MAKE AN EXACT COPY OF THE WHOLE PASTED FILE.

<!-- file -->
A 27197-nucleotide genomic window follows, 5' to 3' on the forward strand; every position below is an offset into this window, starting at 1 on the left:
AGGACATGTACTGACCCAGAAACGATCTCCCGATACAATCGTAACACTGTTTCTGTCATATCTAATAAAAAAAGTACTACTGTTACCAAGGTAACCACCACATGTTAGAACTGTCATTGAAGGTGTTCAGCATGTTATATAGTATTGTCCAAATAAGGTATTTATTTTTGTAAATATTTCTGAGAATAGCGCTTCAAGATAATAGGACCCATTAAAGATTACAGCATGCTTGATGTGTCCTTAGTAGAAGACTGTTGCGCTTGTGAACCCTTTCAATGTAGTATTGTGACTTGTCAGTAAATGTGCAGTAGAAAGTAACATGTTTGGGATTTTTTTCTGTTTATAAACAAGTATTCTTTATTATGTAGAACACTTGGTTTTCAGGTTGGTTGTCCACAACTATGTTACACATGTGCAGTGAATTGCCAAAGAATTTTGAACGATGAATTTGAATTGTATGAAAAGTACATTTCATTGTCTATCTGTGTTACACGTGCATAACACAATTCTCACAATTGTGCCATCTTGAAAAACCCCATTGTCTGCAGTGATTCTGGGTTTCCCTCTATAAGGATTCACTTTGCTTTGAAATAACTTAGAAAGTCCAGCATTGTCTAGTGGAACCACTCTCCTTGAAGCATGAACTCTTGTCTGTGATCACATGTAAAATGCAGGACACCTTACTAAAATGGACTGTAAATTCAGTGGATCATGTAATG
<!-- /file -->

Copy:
A 27197-nucleotide genomic window follows, 5' to 3' on the forward strand; every position below is an offset into this window, starting at 1 on the left:
AGGACATGTACTGACCCAGAAACGATCTCCCGATACAATCGTAACACTGTTTCTGTCATATCTAATAAAAAAAGTACTACTGTTACCAAGGTAACCACCACATGTTAGAACTGTCATTGAAGGTGTTCAGCATGTTATATAGTATTGTCCAAATAAGGTATTTATTTTTGTAAATATTTCTGAGAATAGCGCTTCAAGATAATAGGACCCATTAAAGATTACAGCATGCTTGATGTGTCCTTAGTAGAAGACTGTTGCGCTTGTGAACCCTTTCAATGTAGTATTGTGACTTGTCAGTAAATGTGCAGTAGAAAGTAACATGTTTGGGATTTTTTTCTGTTTATAAACAAGTATTCTTTATTATGTAGAACACTTGGTTTTCAGGTTGGTTGTCCACAACTATGTTACACATGTGCAGTGAATTGCCAAAGAATTTTGAACGATGAATTTGAATTGTATGAAAAGTACATTTCATTGTCTATCTGTGTTACACGTGCATAACACAATTCTCACAATTGTGCCATCTTGAAAAACCCCATTGTCTGCAGTGATTCTGGGTTTCCCTCTATAAGGATTCACTTTGCTTTGAAATAACTTAGAAAGTCCAGCATTGTCTAGTGGAACCACTCTCCTTGAAGCATGAACTCTTGTCTGTGATCACATGTAAAATGCAGGACACCTTACTAAAATGGACTGTAAATTCAGTGGATCATGTAATG